T2:  After you dismount safely a nice volunteer is going to snag your bike from you.  No, they aren’t going to run off with it, they are doing your a huge favor by just getting rid of the thing for you.   Believe me I bet the majority of athletes when they get off the bike just want the damn thing out of their sight!  BRING ON THE RUN!  So they will take the bike and rack it for you.  Your job becomes getting through T2 as quick as possible.  So as soon as they take the bike you need to start booking it through the transition area into the changing tents.  Don’t bother taking your helmet off and as long as its not to muddy or nasty I would just leave your cleats on run with them.  As you get close to the Transition area remember to shout your number out so that the volunteers can help find your bag for you.  Once you get your bag head immediately into the tent, locate a seat, and change quickly.  Helmet off and by your feet, cycling shoes off, put visor/hat on, put socks on, put shoes on, grab nutrition and stuff in pocket, my personal suggestion – throw some butt butter or some type of lubricant down below to avoid chaffing, stuff everything in the bag, make sure the garmin is in run mode if your using it, TAKE OFF!!  But take off easily, don’t blow out of T2 crazy fast.  Your going to come out of the tent hang a right and begin making your way towards the Sunoco gas station.

TO BE CONTINUED: The next part will include a detailed analysis of the run segment with how I think it can be best executed with some retrospective provided by myself from my own experiences.  I will end this by saying that the RUN is by far the most important thing.  If I can say one thing about the bike-run sections in general its that when in doubt go easier.  If this is your first time doing an IM and you want to ensure a good day if you think you are going to hard on the bike, even just a little, I would say back off a little bit and save it for the run.  Its a very hard thing to do, with time I think that athletes develop their internal barometers to determine exactly how much effort they are putting out and what they have left in their tank but I know for me I am not there yet and most people racing their first IM aren’t either since its a completely different monster than many others races.  So for now keep that in the back of your mind “when in doubt back it off”.  All the hard work is done in training, their are no miracles.  If you go into this thing with a plan and the right mindset you will have an excellent day and know you really executed.  Which is great motivation towards the next one.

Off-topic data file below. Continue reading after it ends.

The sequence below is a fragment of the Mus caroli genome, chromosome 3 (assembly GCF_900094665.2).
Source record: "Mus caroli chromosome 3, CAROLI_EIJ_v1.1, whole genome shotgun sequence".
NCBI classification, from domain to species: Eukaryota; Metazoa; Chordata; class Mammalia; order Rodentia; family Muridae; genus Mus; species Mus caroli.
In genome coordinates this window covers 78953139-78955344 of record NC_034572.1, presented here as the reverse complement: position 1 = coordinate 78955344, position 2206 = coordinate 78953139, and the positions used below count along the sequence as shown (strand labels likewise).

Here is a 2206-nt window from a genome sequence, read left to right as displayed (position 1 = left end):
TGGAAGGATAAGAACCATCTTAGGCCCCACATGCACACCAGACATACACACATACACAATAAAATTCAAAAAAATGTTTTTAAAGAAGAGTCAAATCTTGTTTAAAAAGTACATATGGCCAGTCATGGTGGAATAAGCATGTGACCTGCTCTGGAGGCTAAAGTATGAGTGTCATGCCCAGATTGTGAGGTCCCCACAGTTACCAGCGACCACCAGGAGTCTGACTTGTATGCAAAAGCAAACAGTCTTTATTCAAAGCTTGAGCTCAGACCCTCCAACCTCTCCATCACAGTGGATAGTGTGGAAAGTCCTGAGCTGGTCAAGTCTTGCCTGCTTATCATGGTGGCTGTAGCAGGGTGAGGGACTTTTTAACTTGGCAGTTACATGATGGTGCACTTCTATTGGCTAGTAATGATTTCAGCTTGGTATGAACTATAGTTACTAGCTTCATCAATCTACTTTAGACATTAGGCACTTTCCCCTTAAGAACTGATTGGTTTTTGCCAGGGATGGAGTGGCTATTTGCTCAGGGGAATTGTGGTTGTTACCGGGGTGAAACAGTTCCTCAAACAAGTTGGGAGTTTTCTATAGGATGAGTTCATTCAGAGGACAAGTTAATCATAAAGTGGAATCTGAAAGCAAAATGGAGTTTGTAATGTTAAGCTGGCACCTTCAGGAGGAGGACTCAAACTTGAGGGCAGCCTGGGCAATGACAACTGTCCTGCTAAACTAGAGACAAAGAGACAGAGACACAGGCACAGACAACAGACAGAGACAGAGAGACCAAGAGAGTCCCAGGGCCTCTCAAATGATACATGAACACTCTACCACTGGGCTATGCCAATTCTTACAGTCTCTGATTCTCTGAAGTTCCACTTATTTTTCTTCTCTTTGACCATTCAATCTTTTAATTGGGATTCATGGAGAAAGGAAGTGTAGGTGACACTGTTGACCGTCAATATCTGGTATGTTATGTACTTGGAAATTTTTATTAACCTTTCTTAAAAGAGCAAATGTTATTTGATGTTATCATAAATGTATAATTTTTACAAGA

So for now I am off to the pool for a little bit.  The last piece of this article will be coming shortly.  I hope you all enjoy reading this, and please don’t think anything I have said is written in stone because its not.  But maybe it will help get you thinking!

I’ll be up in Placid on Memorial Day Week and the third weekend in June and on Race Weekend.  Please feel free to drop me a line if you’ll be around!

-Turbeau

8 Comments on “Ironman Lake Placid – Turbeau’s Tips, Tricks & Other Random Thoughts

  1. Turbeau-thanks for this detailed analysis of IMLP. I am there this year (did B2B Iron distance last year) but I feel like LP will be my first Ironman because of the course. Reading your report helps mentally prepare for what lies ahead! I will be there for camp in June. Stefany

  2. Great post, my man! I very much appreciate the tips. Hell, I feel like I don’t even need a race strategy…I’ll just use yours. I wouldn’t mind a 6th place AG for my first IM (although top 5 would be better).

    I’ll also be up in LP on Memorial Day weekend. Shoot me an email or something if you want to swim, ride, or run. I don’t know how I’m going to structure my weekend exactly yet, but I’ll probably be doing a little swimming, a little riding, a little running…

  3. Maybe a follow up note on this blog that reads “Usually wetsuit legal but was not in 2011” is in order. I read this before doing IMLP and took your word for it that it would be a wetsuit legal race.

    • Excellent catch Carey. Glad somone is ready my posts and keeping me honest. 2011 was indeed an unusual year with the hot temp’s we had in June and through July. Hope you had a great race.